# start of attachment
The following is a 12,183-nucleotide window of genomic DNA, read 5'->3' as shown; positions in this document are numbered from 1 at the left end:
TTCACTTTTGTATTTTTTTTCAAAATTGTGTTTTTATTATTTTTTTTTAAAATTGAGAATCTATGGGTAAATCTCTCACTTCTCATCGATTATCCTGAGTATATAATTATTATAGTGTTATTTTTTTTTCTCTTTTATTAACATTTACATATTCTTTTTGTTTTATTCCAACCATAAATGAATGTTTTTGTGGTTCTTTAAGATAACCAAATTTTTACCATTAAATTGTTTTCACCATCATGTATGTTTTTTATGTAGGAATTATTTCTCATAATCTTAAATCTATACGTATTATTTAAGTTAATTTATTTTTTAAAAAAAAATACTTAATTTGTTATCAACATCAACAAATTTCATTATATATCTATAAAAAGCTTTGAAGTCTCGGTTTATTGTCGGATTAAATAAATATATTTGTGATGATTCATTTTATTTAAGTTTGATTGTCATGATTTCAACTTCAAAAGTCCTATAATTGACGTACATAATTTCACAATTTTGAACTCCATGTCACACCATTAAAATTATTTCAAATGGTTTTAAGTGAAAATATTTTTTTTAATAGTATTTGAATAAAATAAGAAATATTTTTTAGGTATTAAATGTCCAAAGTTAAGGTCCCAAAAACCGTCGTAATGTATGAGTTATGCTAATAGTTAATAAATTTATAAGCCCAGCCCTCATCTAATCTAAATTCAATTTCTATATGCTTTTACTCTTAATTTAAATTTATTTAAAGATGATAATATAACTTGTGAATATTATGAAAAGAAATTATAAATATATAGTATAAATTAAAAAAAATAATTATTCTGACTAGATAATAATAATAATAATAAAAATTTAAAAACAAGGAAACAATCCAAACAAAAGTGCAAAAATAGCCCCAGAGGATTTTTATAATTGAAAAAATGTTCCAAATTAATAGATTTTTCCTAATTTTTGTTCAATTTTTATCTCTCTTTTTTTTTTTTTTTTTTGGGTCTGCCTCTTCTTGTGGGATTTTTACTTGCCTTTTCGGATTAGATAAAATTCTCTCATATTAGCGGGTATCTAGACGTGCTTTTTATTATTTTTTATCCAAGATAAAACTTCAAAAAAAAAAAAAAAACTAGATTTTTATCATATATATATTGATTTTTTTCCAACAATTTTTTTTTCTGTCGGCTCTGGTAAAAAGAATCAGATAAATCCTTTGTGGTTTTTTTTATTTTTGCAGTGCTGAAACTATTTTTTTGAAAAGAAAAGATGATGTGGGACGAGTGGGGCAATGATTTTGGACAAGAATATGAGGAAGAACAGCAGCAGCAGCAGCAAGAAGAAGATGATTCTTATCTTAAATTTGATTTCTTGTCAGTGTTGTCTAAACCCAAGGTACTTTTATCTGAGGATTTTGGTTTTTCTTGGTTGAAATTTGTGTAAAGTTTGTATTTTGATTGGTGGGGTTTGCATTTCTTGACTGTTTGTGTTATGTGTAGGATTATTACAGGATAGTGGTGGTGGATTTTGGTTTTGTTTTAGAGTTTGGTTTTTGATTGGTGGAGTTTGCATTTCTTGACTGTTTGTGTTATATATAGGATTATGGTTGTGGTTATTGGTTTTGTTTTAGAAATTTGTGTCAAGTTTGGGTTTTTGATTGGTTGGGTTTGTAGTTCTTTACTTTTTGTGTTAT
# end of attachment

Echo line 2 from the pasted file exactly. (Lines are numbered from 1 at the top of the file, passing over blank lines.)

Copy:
TTCACTTTTGTATTTTTTTTCAAAATTGTGTTTTTATTATTTTTTTTTAAAATTGAGAATCTATGGGTAAATCTCTCACTTCTCATCGATTATCCTGAGTATATAATTATTATAGTGTTATTTTTTTTTCTCTTTTATTAACATTTACATATTCTTTTTGTTTTATTCCAACCATAAATGAATGTTTTTGTGGTTCTTTAAGATAACCAAATTTTTACCATTAAATTGTTTTCACCATCATGTATGTTTTTTATGTAGGAATTATTTCTCATAATCTTAAATCTATACGTATTATTTAAGTTAATTTATTTTTTAAAAAAAAATACTTAATTTGTTATCAACATCAACAAATTTCATTATATATCTATAAAAAGCTTTGAAGTCTCGGTTTATTGTCGGATTAAATAAATATATTTGTGATGATTCATTTTATTTAAGTTTGATTGTCATGATTTCAACTTCAAAAGTCCTATAATTGACGTACATAATTTCACAATTTTGAACTCCATGTCACACCATTAAAATTATTTCAAATGGTTTTAAGTGAAAATATTTTTTTTAATAGTATTTGAATAAAATAAGAAATATTTTTTAGGTATTAAATGTCCAAAGTTAAGGTCCCAAAAACCGTCGTAATGTATGAGTTATGCTAATAGTTAATAAATTTATAAGCCCAGCCCTCATCTAATCTAAATTCAATTTCTATATGCTTTTACTCTTAATTTAAATTTATTTAAAGATGATAATATAACTTGTGAATATTATGAAAAGAAATTATAAATATATAGTATAAATTAAAAAAAATAATTATTCTGACTAGATAATAATAATAATAATAAAAATTTAAAAACAAGGAAACAATCCAAACAAAAGTGCAAAAATAGCCCCAGAGGATTTTTATAATTGAAAAAATGTTCCAAATTAATAGATTTTTCCTAATTTTTGTTCAATTTTTATCTCTCTTTTTTTTTTTTTTTTTTGGGTCTGCCTCTTCTTGTGGGATTTTTACTTGCCTTTTCGGATTAGATAAAATTCTCTCATATTAGCGGGTATCTAGACGTGCTTTTTATTATTTTTTATCCAAGATAAAACTTCAAAAAAAAAAAAAAAACTAGATTTTTATCATATATATATTGATTTTTTTCCAACAATTTTTTTTTCTGTCGGCTCTGGTAAAAAGAATCAGATAAATCCTTTGTGGTTTTTTTTATTTTTGCAGTGCTGAAACTATTTTTTTGAAAAGAAAAGATGATGTGGGACGAGTGGGGCAATGATTTTGGACAAGAATATGAGGAAGAACAGCAGCAGCAGCAGCAAGAAGAAGATGATTCTTATCTTAAATTTGATTTCTTGTCAGTGTTGTCTAAACCCAAGGTACTTTTATCTGAGGATTTTGGTTTTTCTTGGTTGAAATTTGTGTAAAGTTTGTATTTTGATTGGTGGGGTTTGCATTTCTTGACTGTTTGTGTTATGTGTAGGATTATTACAGGATAGTGGTGGTGGATTTTGGTTTTGTTTTAGAGTTTGGTTTTTGATTGGTGGAGTTTGCATTTCTTGACTGTTTGTGTTATATATAGGATTATGGTTGTGGTTATTGGTTTTGTTTTAGAAATTTGTGTCAAGTTTGGGTTTTTGATTGGTTGGGTTTGTAGTTCTTTACTTTTTGTGTTAT